Friday, May 28, 2010

May 28: Generation X, "Kiss Me Deadly"

Artist: Generation X
Song: "Kiss Me Deadly"
Album: Generation X
Year: 1978

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Though the history of recorded music is littered with countless songs of teenage rebellion and the general theme of the angst of youth, and overwhelming majority of these songs are either annoyingly cliché or simply sub-par.  Across every genre and era, one can find numerous examples of both good and bad songs of this nature, yet one can easily make the case that some of the most concentrated examples of how to “properly” portray these types of songs can be found during the “punk explosion” of the late 1970’s.  After dumping their frontman, Gene October, the other three-fourths of the band known as Chelsea began anew with the moniker Generation X.  The name, derived from the 1965 Jane Deverson book, commonly refers to those born during 1961-1981 and in many ways this was a fitting name, as the band made songs for “everyman,” and did a fantastic job of capturing the feelings of the youth of the day.  Bringing amazing amounts of attitude, yet having more concentration of the musical arrangements than many of the other London punk bands, Generation X made great inroads insofar as punk gaining a bit of pop exposure with moderate success of singles from their 1978 self-titled debut.  With the forceful, anthemic “Ready, Steady, Go” and the gritty, powerful “One Hundred Punk,” Generation X brilliantly walked the line between punk and pop in way unlike any other band of the era.  Yet their finest moment lives within what stands as their finest musical achievement, the angst-filled “bad boy” anthem, “Kiss Me Deadly.”

Standing today as one of the most heavily covered songs of the era, many know the song, yet few are aware of its origins.  As the song begins, it is immediately unlike any other punk tune, as it is soft, melodic, and certainly has very little of the stereotypical punk element at face value.  The riff and progression played by guitarist Bob “Derwood” Andrews is truly iconic, and its brilliance is a testament to both his talent as a musician in capturing the mood, but also to Tony James and Billy Idol as the duo share writing credits on every song on Generation X.  The song slowly builds, as the rhythm section of James on bass and drummer Mark Laff keep pushing the tempo and energy higher.  One can only imagine how much this would have “set off” clubs at the time, as even listening to the recording more than three decades later, the song still brings with it an amazing amount of intensity and excitement.  The way in which the music comes across can easily be interpreted as a reflection of the London youth at the time the album was recorded.  Though "Kiss Me Deadly" certainly has a more sonically appealing and less aggressive approach at the onset, by the time the song hits its stride, it is nothing short of a punk classic, and it is without question one of the finest compositions to come out of the late 1970's punk explosion.  As Generation X, the band bears little resemblance to their former band, and "Kiss Me Deadly" is perhaps the best example in history of the idea that "louder does not equal better or more powerful."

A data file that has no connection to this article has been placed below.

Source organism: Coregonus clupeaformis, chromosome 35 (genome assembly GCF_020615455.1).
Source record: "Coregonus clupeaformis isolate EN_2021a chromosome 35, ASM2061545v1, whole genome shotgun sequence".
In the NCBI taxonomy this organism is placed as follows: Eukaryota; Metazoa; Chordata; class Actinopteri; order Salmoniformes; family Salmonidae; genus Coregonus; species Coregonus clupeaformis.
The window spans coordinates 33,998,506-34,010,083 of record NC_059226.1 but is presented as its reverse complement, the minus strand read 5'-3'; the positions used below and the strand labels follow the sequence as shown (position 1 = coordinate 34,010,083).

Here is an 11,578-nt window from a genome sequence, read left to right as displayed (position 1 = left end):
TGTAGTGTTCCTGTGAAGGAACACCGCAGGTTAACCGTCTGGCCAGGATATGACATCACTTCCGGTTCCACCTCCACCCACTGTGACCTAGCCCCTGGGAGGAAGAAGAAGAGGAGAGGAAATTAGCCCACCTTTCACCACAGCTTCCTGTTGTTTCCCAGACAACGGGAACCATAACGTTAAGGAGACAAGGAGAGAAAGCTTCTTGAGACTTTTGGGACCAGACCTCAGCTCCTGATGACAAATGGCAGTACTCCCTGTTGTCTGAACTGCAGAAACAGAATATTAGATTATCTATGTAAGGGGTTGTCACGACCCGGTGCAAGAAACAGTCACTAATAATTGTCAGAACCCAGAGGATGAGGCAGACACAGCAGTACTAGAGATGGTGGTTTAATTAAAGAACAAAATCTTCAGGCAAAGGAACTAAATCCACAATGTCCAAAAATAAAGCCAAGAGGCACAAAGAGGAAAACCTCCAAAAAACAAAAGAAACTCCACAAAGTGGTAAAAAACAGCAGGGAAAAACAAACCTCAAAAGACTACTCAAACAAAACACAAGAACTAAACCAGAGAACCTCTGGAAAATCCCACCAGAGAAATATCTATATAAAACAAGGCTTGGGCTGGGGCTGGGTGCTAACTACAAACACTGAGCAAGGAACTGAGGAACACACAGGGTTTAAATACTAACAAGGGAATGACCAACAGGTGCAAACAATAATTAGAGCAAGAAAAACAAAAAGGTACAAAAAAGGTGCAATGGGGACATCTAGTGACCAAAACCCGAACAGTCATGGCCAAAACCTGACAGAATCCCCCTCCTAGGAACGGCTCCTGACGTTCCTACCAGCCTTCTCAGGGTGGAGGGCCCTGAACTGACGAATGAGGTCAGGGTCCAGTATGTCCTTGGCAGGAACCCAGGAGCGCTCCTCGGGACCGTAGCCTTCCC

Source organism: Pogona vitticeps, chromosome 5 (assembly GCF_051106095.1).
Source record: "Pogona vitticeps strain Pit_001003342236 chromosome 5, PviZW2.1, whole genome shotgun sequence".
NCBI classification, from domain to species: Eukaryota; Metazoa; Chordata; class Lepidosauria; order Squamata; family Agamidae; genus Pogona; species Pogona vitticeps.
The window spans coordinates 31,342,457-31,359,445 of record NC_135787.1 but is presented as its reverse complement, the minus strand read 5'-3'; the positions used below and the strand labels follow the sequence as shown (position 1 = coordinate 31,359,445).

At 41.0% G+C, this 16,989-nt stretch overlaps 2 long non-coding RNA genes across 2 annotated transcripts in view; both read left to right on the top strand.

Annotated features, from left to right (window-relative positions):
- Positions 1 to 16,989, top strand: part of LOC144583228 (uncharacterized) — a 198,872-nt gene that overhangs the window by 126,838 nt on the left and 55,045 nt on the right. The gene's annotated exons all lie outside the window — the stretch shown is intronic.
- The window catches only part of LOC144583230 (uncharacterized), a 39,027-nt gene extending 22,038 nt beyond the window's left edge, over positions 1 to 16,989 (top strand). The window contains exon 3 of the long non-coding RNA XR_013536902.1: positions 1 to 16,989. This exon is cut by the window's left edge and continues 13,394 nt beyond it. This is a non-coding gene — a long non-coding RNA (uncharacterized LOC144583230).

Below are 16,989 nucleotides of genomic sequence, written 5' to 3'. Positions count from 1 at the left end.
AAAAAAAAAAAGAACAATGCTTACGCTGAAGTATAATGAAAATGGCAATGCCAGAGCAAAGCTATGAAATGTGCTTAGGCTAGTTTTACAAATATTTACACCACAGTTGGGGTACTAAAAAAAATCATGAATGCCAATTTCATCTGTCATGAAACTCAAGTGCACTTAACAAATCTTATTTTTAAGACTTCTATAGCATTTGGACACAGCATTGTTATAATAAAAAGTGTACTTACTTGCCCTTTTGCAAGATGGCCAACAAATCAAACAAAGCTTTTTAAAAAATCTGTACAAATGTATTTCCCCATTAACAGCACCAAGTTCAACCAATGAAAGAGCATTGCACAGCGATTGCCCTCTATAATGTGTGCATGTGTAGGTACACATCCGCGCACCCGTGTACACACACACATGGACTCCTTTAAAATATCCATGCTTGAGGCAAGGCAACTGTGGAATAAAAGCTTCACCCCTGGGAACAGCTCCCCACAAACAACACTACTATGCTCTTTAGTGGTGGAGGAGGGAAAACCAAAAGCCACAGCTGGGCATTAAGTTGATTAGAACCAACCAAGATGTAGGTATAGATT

Along with the distinctive music, one cannot argue that Generation X also sports one of the most easily recognizable voices in music history in the form of Billy Idol.  Truth be told, in his days with Chelsea, he went by his real name (William Broad), but as soon as Generation X began, he took on this alter ego, and it has proven to be a fitting name over the decades.  Few performers have as "perfect" a snarl as Idol, and the emotion that he brings to "Kiss Me Deadly" is nothing short of extraordinary.  Clearly, the words he sings are something he himself has lived, and this close connection comes across in every line.  As previously stated, "Kiss Me Deadly" is one of the most accurate and honest descriptions of teen angst that one can find, and everything from teenage promiscuity to the dangers of London's streets at night are explored within the words.  The latter of these themes is directly addressed when Idol sings, "...When two punks chose to risk the subway, for a tube to Piccadilly..." and that he uses the word "risk," one can only imagine how hazardous the late night London streets were at the time.  Yet the brilliance of "Kiss Me Deadly" is the way in which Idol is able to keep a sense of innocence within the punk-framed vocal delivery.  The songs' third verse is perhaps the most honest depiction of teen love that has ever been recorded as Idol almost seems to joke, "...and later in a downstairs room, she pulls her lover ecstasy but they can't make a sound, in case her mother might come down..."  Certainly, this nervous scene that Idol paints is something all have experienced, and it is one of the most important pieces in making "Kiss Me Deadly" perhaps the most "authentic" song of teen angst and life ever recorded.